Employment Law Cases

Resignation in the heat of the moment

Omar v Epping Forest District Citizens Advice

The EAT re-examines the current legal position surrounding the retraction of a resignation made in the heat of the moment. Subjective intention is irrelevant and a reasonable bystander test applies.


Mr Omar resigned from his employment ‘in the heat of the moment’ during an altercation with his line manager. He maintained that in a further meeting that day the CEO had recognised that he did not want to resign and asked him to consider the offer of an alternative role. During another meeting two days later, the CEO told Mr Omar that his line manager had in fact decided that she no longer wanted to work with him and was going to treat his resignation as standing. Mr Omar was asked to confirm his resignation in writing which he said he would do. However, he did not confirm his resignation but in fact sought to retract it. The employer refused the retraction and treated his employment as terminating with one month’s notice. Before the tribunal Mr Omar argued that he had not resigned. He said that his case fell within the ‘special circumstances exception’ namely that an employer is normally entitled to rely on words of resignation in accordance with their normal meaning unless there are ‘special circumstances’ that would indicate they should deviate from the general rule. For example, did the employer notice that the employee was behaving unusually? His unfair dismissal claim was dismissed by the tribunal and he appealed.

EAT decision

The appeal was allowed.

The reason for this was that the tribunal had erred in law by failing to make adequate findings of fact and failing to direct itself properly in accordance with the applicable legal principles, which the EAT decided - after a full review of earlier case law - are, in summary, as follows:

  • There is no such thing as the ‘special circumstances exception’; the same rules apply in all cases where notice resignation (or dismissal) is given in the employment context.
  • A notice of resignation (or dismissal) once given cannot unilaterally be retracted. The giver of the notice cannot change their mind unless the other party agrees.
  • Words of resignation (or dismissal), or words that potentially constitute words of resignation (or dismissal), must be construed objectively in all the circumstances of the case in accordance with normal rules of contractual interpretation. The subjective uncommunicated intention of the speaking party is irrelevant; the subjective understanding of the recipient is relevant but not determinative.
  • What must be apparent to the reasonable bystander in the position of the recipient of the words is that:
    • the speaker used words that constitute words of immediate resignation or dismissal (if the dismissal or resignation is ‘summary’) or immediate notice of resignation or dismissal (if the dismissal or resignation is ‘on notice’) – it is not sufficient if the party merely expresses an intention to dismiss or resign in future; and,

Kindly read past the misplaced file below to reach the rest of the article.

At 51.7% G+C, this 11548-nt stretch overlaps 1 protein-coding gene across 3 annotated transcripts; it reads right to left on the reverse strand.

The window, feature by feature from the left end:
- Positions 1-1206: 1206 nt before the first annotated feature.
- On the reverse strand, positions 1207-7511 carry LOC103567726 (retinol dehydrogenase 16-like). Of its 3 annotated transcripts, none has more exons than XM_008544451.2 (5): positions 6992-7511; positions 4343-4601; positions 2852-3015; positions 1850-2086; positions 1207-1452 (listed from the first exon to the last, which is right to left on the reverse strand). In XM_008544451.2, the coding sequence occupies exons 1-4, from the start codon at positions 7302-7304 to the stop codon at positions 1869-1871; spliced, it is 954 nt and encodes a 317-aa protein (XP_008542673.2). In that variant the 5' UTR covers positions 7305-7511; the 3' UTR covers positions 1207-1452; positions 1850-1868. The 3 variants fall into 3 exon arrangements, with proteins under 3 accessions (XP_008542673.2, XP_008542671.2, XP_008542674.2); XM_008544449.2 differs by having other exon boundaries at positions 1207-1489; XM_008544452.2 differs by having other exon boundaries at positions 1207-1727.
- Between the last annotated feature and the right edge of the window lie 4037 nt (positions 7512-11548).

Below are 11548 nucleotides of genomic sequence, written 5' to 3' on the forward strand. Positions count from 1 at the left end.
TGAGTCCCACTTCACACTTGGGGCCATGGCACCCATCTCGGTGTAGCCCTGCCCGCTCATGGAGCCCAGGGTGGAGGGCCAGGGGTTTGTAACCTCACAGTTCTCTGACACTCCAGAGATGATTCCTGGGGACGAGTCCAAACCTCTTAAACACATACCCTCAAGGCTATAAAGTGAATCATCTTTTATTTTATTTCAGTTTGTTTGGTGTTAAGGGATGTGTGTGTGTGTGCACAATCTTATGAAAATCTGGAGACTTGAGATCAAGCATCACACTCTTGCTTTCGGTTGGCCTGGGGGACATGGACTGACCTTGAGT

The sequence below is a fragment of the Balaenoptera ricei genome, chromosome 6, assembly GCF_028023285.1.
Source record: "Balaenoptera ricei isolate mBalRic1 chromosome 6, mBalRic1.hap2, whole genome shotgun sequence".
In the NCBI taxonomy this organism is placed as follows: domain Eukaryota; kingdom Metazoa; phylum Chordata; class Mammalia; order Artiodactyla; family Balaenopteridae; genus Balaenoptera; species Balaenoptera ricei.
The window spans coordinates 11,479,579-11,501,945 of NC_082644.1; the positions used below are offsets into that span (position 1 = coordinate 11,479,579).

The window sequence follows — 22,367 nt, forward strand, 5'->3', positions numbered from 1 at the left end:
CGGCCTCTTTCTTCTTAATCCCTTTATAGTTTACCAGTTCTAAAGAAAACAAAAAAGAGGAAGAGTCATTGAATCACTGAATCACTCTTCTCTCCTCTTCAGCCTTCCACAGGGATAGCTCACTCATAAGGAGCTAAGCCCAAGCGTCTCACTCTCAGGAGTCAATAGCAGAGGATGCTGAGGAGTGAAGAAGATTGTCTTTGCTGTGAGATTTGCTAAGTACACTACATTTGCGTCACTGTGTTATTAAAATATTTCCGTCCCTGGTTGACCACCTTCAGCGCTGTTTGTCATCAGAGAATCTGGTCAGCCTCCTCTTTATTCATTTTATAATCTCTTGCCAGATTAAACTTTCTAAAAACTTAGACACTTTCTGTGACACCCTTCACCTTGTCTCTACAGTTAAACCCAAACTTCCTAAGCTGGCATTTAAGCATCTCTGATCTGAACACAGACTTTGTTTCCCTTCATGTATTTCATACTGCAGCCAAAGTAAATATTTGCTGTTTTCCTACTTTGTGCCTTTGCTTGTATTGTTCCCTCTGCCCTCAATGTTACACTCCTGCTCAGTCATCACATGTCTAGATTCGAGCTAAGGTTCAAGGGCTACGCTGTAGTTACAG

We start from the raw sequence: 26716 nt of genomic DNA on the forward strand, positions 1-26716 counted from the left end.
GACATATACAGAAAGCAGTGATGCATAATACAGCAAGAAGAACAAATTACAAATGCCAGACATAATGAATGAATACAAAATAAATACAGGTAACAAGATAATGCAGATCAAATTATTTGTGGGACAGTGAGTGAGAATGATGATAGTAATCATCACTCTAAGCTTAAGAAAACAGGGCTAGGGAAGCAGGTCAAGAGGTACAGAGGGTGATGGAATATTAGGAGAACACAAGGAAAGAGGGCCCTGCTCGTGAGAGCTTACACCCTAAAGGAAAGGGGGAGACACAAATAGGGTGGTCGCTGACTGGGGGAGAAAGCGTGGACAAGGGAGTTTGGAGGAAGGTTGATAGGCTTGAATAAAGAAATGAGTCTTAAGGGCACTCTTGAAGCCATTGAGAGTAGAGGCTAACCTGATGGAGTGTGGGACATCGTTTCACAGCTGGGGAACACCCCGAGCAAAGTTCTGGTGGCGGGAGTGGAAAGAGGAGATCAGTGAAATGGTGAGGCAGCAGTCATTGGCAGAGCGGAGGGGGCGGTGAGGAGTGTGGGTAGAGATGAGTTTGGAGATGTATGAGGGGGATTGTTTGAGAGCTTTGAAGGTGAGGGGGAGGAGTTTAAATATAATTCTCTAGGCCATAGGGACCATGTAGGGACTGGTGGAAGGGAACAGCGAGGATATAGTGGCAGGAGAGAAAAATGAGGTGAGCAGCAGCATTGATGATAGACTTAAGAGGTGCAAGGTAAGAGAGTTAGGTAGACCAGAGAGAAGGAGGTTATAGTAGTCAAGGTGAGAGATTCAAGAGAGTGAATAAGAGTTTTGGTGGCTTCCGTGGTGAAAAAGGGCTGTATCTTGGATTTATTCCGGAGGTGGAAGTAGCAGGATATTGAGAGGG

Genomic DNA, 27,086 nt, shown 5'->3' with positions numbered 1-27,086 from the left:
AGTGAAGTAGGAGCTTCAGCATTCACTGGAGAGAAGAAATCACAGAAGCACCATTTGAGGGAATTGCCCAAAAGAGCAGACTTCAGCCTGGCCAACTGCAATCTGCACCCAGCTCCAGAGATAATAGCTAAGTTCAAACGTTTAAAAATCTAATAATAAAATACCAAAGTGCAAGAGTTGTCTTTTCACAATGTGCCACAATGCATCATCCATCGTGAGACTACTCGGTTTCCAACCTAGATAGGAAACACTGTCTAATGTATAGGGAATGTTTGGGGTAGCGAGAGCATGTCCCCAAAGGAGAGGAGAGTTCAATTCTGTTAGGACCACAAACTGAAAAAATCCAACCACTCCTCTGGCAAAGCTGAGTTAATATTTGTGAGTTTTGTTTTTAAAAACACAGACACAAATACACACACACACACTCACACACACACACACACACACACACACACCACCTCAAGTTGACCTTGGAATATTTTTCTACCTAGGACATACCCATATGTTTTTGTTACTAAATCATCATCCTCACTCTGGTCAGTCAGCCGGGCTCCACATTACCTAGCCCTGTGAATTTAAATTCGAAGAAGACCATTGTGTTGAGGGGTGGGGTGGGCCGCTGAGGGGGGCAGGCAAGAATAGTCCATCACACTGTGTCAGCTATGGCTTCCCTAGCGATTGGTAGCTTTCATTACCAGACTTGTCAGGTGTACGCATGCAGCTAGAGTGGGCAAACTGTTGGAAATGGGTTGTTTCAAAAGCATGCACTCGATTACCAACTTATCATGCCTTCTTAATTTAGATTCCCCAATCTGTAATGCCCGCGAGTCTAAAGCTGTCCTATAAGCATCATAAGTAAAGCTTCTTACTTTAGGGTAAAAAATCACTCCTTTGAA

• the resignation (or dismissal) was ‘seriously meant’, or ‘really intended’ or ‘conscious and rational’. The alternative formulations are equally valid. What they are all getting at is whether the speaker of the words appeared genuinely to intend to resign/dismiss and also to be ‘in their right mind’ when doing so
  • In the vast majority of cases where words are used that objectively constitute words of resignation (or dismissal) there will be no doubt that they were ‘really intended’ and the analysis will stop there. A tribunal will not err if it only considers the objective meaning of the words and does not go on to consider whether they were ‘really intended’ unless one of the parties has expressly raised a case to that effect to the tribunal or the circumstances of the case are such that fairness requires the tribunal to raise the issue of its own motion.
  • The point in time at which the objective assessment must be carried out is the time at which the words are uttered. The question is whether the words reasonably appear to have been ‘really intended’ at the time they are said.
  • However, evidence as to what happened afterwards is admissible insofar as it is relevant and casts light, objectively, on whether the resignation/dismissal was ‘really intended’ at the time.
  • The difference between a case where resignation/dismissal was not ‘really intended’ at the time and one where there has been an impermissible change of mind is likely to be a fine one. It is a question of fact for the tribunal in each case which side of the line the case falls.
  • The same rules apply to written words of resignation / dismissal as to spoken words.


This will no doubt become required reading in such cases. But there is an argument that the EAT may have overreached itself as it declares various Court of Appeal judgments wrong!